An Emmy, Peabody for alum

Photo of George Kundhart, Class of 2009, with father, brother and Bryan Bryan Stevenson
Award-winning filmmakers Peter, Teddy and George Kunhardt ’09 with racial justice crusader Bryan Stevenson

Documentary about racial injustice crusader wins accolades for George Kunhardt ’09

An HBO documentary about a racial injustice crusader produced and directed by George Kunhardt ’09, his father Peter and brother, Teddy, recently won an Emmy and Peabody Award.

“True Justice: Bryan Stevenson’s Fight For Equality,” which was produced by Kunhardt Films for HBO in 2019, won an Emmy in the Outstanding Social Issue Documentary category. It also won a Peabody Award, which honors storytelling excellence, and the National Association for Multi-ethnicity in Communications 26th annual Vision Award, which recognizes diversity in programming.

The film chronicles Alabama lawyer and Equal Justice Initiative founder Bryan Stevenson’s fight to create a more fair criminal justice system, particularly on the behalf of the poor and falsely accused. Stevenson, who is a MacArthur Genius Grant recipient, and his staff have won release from prison more than 135 wrongly condemned prisoners on death row and relief for hundreds of others wrongly convicted or unfairly sentenced.

George Kunhardt has been inspired by Stevenson and his work since hearing him speak at The Gordon Parks Foundation’s 2016 gala in which Stevenson was presented an award. (George Kunhardt’s older brother, Peter Kunhardt Jr. ’05, is the executive director of The Gordon Parks Foundation.)

“Bryan is the kind of person that five or 10 minutes of hearing him talk changes your life,” George Kunhardt said. “He’s a transformative figure in our world.”

Kunhardt, his father and brother, Teddy, run Pleasantville, N.Y.-based Kunhardt Films, which specializes in documentaries and has won many awards. The 41st Annual News & Documentary Emmy® Awards were presented September 22 during a live stream event.

During an October 2 interview via Zoom, Kunhardt was humble as he sat in his home office while his sons, ages 6 months and 2 ½, napped nearby. (He is married to Jackie Phillips Kunhardt ’09.)

When asked about receiving awards, he replied, “What I like is that it brings attention to the film. A lot more people will see it. A lot more people will talk about the film. A lot more people will donate to Bryan and his organization. It gets a whole second life for a film and that is the importance of these awards.”

“The award really goes to Bryan. It’s his story, his narrative,” Kunhardt said. “We were the fortunate ones who got to talk to him and bring his story to life and get it to a large audience that hopefully will make a difference.”

In a Los Angeles Times review, the critic praised the documentary, writing, “… this coolly passionate film mostly deals with Stevenson’s thoughts rather than his life, providing an involving examination and analysis of the ideas [and ideals] that consume the man’s every waking moment.”

The writer also noted, “The Kunhardts are well-positioned to take on this story. Father Peter was the director of last year’s excellent ‘King in the Wilderness’ documentary on Martin Luther King Jr.’s final years, and sons Teddy and George served as producers.”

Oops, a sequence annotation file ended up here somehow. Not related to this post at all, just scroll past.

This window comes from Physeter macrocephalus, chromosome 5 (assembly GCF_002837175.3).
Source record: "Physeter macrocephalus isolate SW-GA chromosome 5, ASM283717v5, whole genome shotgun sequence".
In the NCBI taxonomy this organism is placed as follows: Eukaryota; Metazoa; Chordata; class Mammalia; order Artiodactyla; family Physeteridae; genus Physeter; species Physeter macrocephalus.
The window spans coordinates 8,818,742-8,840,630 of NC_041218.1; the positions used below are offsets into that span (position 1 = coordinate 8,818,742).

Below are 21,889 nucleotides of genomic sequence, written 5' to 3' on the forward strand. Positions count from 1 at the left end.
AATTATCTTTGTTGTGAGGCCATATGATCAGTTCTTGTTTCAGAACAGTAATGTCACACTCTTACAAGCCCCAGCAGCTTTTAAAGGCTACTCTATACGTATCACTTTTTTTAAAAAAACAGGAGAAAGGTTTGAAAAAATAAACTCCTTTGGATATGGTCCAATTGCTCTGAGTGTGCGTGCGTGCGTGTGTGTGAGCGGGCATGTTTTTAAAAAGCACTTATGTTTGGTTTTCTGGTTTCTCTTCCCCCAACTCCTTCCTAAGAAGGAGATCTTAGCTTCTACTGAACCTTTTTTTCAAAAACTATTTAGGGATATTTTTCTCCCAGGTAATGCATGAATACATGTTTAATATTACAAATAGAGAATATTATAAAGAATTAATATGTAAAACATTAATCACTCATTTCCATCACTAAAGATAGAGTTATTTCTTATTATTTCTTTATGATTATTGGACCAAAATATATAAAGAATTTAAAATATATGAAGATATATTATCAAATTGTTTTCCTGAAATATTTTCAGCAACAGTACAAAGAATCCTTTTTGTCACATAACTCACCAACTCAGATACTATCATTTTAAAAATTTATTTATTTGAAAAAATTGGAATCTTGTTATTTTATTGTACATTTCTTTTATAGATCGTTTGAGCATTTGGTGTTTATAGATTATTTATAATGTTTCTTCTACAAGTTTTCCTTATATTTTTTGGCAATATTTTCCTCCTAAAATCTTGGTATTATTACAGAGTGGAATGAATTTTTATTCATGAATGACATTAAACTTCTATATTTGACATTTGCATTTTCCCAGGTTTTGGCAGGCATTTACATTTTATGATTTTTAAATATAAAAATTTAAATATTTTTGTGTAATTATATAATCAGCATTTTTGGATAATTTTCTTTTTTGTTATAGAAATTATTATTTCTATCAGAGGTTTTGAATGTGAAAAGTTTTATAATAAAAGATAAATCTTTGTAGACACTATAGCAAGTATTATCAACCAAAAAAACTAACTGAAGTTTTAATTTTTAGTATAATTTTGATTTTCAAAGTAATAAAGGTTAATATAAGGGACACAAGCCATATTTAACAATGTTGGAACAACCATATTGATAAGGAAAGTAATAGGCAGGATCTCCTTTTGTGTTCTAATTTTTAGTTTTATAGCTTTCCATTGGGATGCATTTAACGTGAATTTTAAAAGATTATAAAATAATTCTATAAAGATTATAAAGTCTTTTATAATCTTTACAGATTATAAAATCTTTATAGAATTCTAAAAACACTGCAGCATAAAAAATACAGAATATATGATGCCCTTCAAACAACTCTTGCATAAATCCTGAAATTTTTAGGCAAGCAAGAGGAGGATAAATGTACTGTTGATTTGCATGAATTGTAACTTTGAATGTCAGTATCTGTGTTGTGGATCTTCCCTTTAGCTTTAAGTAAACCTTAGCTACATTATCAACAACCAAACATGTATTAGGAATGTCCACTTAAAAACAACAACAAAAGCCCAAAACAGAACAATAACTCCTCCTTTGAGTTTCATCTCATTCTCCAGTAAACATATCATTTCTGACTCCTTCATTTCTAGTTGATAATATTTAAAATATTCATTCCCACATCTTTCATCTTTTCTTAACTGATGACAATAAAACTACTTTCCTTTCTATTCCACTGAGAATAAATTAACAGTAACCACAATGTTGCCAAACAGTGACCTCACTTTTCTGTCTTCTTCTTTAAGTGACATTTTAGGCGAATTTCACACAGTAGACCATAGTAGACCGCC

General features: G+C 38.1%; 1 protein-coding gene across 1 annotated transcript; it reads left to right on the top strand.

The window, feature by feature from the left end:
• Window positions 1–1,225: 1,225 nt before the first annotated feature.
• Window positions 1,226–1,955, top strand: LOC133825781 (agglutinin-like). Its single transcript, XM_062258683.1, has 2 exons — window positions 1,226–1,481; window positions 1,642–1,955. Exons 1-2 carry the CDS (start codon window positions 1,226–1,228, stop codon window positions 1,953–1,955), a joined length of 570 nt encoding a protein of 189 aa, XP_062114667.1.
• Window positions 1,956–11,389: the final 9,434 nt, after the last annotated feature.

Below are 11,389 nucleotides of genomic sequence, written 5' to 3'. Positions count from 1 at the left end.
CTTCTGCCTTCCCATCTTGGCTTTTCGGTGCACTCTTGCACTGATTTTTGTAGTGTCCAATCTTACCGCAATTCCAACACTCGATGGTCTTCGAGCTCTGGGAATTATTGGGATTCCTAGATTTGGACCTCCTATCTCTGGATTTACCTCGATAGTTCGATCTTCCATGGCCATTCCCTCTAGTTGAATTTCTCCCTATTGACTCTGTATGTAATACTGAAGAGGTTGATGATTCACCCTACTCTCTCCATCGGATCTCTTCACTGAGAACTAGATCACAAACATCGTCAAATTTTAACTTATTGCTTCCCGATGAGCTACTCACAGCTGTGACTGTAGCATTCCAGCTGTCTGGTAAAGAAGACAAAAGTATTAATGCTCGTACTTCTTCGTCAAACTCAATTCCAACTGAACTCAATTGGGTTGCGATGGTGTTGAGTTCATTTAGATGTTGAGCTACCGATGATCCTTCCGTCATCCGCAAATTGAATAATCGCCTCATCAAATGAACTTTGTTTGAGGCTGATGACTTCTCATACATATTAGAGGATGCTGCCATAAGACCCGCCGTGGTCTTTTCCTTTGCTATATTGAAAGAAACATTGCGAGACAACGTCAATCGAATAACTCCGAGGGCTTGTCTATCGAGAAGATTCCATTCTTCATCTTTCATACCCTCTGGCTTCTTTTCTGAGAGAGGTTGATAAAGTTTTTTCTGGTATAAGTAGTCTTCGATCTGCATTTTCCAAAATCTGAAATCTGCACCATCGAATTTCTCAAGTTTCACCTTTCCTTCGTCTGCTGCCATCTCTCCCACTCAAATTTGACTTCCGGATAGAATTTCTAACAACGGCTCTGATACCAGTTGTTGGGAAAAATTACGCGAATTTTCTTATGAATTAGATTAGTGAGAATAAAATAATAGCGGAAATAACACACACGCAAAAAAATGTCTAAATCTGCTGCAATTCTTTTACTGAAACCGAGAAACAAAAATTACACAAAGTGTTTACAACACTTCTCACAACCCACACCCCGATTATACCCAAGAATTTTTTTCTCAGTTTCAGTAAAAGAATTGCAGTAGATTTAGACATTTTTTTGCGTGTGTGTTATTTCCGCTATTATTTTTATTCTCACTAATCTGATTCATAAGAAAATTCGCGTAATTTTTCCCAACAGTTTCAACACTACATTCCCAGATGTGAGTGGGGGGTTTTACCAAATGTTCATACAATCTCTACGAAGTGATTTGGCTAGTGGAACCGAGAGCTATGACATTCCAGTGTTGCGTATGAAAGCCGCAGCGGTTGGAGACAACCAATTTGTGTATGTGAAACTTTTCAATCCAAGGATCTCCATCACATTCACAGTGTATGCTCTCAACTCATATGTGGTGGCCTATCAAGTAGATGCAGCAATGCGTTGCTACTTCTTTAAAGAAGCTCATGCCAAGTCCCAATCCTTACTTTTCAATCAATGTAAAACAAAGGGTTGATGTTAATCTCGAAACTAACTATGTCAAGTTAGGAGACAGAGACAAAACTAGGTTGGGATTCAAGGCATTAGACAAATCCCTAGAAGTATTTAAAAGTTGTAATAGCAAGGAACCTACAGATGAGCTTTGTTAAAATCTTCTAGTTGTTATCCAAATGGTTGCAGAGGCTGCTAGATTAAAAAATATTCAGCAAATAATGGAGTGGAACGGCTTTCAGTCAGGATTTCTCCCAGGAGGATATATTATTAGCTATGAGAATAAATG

Kunhardt Films has now won eight Emmy Awards, two Peabody Awards and others for a long list of films, including for ‘Jim: The James Foley Story’ (HBO, 2016); “John McCain: For Whom The Bell Tolls” (HBO, 2018); and “The African Americans: Many Rivers to Cross” (PBS, 2013).

What is the secret of success? “Trust. Getting the subject matter’s trust,” Kunhardt said. “There is a shorthand that my brother, father and I have with each other. We can tell honest stories. When we meet people we’ve done films on we create a culture that is inclusive and understanding. We’re patient filmmakers, and I think that goes very well with the subjects that we do.”

At Wheaton, Kunhardt was the first studio art major with a focus in film and television. He credits his education and experience as crucial to his success.

“Everything I have done has spun out of my Wheaton experience. If it weren’t for COVID-19 I’d want to come to campus to talk to the students. I did that a couple of years ago, which was a lot of fun,” said Kunhardt, who in 2017 came to campus to discuss the art and practice of producing documentaries and screen his company’s HBO film “Becoming Warren Buffett.”

“The true secret to any success in filmmaking is hard work, and Wheaton ingrained that. I learned so many different things from not just filmmaking but also other programs. You need to learn mathematics to know how to do a budget. You need to have a liberal arts education. Learning history in general helps you understand what you know and what you don’t. Every small piece of different courses throughout my time at Wheaton has helped shape my career,” he said.

Beyond the audience of HBO subscribers who had the first access to “True Justice: Bryan Stevenson’s Fight For Equality,” the film has reached more than 40,000 students with screenings and a discussion guide, courtesy of the Kunhardt Film Foundation, the company’s nonprofit.

“I hope a lot of different people watch this film. I hope a large portion of white students and people watch this film and, hopefully, have a self-reckoning,” Kunhardt said. “Growing up in New York as a white male, I had a very privileged upbringing and I didn’t know a lot of things. I think it is important for people to watch this film and have very hard conversations, which is what we’ve been trying to do. … It’s one of those films that you can’t watch and not get angry, upset and want to get out there and make a difference. I think this film truly will make a difference.”